Clinical features

The clinical examination of the four affected children revealed age-related features of HGPS (figs 1A and 2A–D), in particular early age of onset (18–24 months), failure to thrive (weight, height, and BMI below the third percentile of the Indian population), diffuse fronto-temporo-occipital alopecia with absent eyebrows and eyelashes, large open fontanelles, and impaired or absent sexual maturation (table 1). The patients’ skin in general appeared to be dry, thin, and shiny. The fingers and toes showed scleroderma-like changes with the nails being short and dystrophic (fig 2A–D). In addition, skeletal abnormalities such as micrognathia, hypoplastic and absent clavicules as well as acro-osteolysis of the distal phalanges of the hands and feet were observed. The older children were also suffering from stiffness of their joints, which severely impaired their movements. Medical examination including dermatological, neurological, and cardiological assessment did not reveal any obvious pathological findings in the parents or the healthy daughter.

Table 1

 Phenotypic features in affected HGPS family members

Three patients (IV:4, IV:6, and IV:7) were available for laboratory and radiological investigations. Besides the skeletal lesions mentioned above, no old or current fractures were present. Electrocardiogram and echocardiography showed no pathological findings. Abdominal ultrasound revealed that the size, shape, and position of the internal organs corresponded with the children’s age. Fasting blood glucose and cholesterol levels were within the normal range, as were neurodevelopment and intelligence. A few weeks after initial assessment of the family, patient IV:6 died of respiratory failure due to severe pneumonia.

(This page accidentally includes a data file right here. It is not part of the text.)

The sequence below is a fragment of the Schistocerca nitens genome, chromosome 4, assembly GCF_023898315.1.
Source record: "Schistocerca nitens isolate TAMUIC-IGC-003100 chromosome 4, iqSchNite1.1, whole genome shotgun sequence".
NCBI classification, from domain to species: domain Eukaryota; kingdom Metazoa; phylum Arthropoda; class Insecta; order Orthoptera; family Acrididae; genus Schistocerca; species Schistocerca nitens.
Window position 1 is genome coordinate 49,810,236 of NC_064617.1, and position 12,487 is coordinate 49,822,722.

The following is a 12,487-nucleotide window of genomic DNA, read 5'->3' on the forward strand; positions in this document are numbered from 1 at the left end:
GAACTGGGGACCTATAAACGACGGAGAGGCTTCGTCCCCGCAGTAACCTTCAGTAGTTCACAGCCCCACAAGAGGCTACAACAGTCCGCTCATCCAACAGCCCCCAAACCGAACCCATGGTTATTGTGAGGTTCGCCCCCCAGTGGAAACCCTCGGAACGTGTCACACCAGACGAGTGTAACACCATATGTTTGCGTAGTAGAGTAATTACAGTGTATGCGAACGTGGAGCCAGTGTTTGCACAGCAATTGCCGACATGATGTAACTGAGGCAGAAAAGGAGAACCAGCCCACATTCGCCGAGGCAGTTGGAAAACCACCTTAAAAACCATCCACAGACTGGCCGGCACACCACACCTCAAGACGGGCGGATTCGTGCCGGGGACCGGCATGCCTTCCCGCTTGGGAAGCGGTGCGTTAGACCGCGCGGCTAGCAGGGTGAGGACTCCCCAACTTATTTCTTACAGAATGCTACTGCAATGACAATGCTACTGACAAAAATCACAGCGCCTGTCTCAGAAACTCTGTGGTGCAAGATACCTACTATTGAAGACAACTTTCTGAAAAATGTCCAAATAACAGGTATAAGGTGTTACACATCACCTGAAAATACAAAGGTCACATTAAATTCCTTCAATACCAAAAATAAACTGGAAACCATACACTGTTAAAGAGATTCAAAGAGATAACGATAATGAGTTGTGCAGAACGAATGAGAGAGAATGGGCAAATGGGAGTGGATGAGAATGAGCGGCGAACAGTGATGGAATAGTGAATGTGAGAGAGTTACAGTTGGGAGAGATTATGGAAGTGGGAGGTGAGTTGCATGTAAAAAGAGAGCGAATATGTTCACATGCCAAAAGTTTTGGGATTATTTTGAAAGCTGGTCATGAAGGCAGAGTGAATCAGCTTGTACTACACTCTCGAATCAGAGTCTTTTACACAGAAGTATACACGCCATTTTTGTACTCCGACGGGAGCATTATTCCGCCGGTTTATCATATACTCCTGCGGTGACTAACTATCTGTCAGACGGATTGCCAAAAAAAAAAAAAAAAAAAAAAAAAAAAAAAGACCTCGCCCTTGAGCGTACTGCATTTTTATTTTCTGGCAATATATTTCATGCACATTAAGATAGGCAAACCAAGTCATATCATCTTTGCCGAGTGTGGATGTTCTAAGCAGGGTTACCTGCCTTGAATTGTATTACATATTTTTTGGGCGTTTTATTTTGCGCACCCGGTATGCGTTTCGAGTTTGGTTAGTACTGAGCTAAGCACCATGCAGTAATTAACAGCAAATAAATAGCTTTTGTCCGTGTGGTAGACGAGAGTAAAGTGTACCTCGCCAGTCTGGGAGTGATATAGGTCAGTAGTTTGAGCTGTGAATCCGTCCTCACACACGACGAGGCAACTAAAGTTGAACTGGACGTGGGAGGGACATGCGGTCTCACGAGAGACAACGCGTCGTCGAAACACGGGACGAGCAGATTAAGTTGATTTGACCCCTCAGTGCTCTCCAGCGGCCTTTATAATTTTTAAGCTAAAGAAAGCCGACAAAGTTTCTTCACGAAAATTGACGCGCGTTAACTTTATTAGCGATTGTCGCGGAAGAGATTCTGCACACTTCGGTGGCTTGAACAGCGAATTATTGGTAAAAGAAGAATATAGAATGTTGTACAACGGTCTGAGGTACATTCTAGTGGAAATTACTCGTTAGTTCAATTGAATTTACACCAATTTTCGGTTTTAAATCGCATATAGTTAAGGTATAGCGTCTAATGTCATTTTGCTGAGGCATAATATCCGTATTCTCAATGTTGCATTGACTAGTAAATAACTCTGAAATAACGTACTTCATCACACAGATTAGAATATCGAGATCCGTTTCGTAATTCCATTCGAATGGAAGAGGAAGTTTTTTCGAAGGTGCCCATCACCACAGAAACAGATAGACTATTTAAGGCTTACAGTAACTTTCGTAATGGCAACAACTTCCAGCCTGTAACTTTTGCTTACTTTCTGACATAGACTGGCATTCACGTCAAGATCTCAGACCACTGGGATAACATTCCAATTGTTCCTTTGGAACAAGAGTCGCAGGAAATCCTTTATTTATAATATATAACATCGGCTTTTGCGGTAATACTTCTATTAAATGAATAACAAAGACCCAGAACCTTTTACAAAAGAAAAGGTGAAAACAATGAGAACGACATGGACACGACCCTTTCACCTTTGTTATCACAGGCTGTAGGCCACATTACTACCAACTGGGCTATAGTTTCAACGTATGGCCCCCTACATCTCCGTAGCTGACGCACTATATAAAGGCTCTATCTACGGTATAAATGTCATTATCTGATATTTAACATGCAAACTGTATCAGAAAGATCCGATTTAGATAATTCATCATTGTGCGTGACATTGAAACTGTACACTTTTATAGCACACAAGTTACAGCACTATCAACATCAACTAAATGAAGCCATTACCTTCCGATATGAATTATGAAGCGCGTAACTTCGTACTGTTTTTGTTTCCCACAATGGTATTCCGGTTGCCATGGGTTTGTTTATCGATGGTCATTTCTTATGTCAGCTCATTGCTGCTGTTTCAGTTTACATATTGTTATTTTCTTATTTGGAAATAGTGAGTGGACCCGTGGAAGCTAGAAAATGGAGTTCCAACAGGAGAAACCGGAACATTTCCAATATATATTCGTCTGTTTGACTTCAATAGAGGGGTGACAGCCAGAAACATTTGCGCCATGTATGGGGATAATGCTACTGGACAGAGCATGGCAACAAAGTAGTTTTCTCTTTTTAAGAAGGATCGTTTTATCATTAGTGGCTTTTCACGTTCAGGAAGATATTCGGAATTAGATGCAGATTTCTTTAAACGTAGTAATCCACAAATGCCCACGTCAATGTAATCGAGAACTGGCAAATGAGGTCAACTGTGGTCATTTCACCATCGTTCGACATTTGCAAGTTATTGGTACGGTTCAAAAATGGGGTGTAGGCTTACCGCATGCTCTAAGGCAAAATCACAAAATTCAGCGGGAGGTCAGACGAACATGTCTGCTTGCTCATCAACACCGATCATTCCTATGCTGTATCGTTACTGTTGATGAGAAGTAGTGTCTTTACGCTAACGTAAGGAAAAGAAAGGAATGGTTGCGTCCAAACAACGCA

Histopathological examination of the liver, abdominal muscle, and achilles tendon biopsies taken from the deceased 10 year old girl (IV:6) was unremarkable. The skin displayed several pathological features. The deep reticular dermis contained thickened and hyalinised, sclerotic collagen bundles with an obliteration of interbundle spaces (fig 3). In contrast to the sweat glands, which were very prominent because of the compact connective tissue, hair follicles and sebaceous glands were completely absent. The subcutaneous tissue was atrophic, without any sclerotic changes.

Figure 3

 Haematoxylin-eosin stained section of skin biopsy taken from the 10 year old female patient IV:6. Note the tightly packed, sclerotic collagen fibre bundles in the dermis, and, in contrast to the sweat glands (arrowheads), the absence of hair follicles and sebaceous glands.

Linkage analysis

Preceding the recent identification of the gene responsible for HGPS, genome-wide linkage analysis encompassing 382 short tandem repeat markers with a 10 cM resolution was performed on the HGPS kindred displaying an autosomal recessive mode of inheritance (fig 1A). Because the parents were first degree cousins, affected children were expected to share the same (identical by descent) polymorphic marker alleles from the region of the HGPS gene and to harbour the same HGPS mutation. Segregation analysis revealed identical alleles by descent exclusively for markers in the chromosomal region 1p13.3–1q23.3, which was further supported by linkage analysis, using the MLINK program,16 with a two-point LOD score of 2.83 at a recombination fraction θ = 0. Investigation of additional microsatellite markers from this region refined the borders of the HGPS locus between markers D1S2726 and D1S2635, an interval of 46 Mb (fig 1A).

LMNA mutation analysis

At the same time, progeria mice carrying an autosomal recessive Lmna gene mutation as well as HGPS patients harbouring heterozygous de novo mutations in LMNA, located in the 1q22 region, were reported.4,5,15 In subsequent mutation analysis all four affected HGPS family members were found to be homozygous for a G to C transversion at nucleotide 1626 (1626G>C) in exon 10 (fig 1B). This mutation results in a non-conservative substitution of lysine (K) to asparagine (N) at codon 542 (K542N), an evolutionary highly conserved amino acid across species, including mouse (GenBank accession number P48678), rat (GenBank accession number P48679), chicken (GenBank accession number P13648), zebrafish (GenBank accession number NP_694503), and X. laevis (GenBank accession number P11048). The mutation was verified by AluI digests (fig 1C). K542N was not present in 100 chromosomes from healthy individuals originating from North India.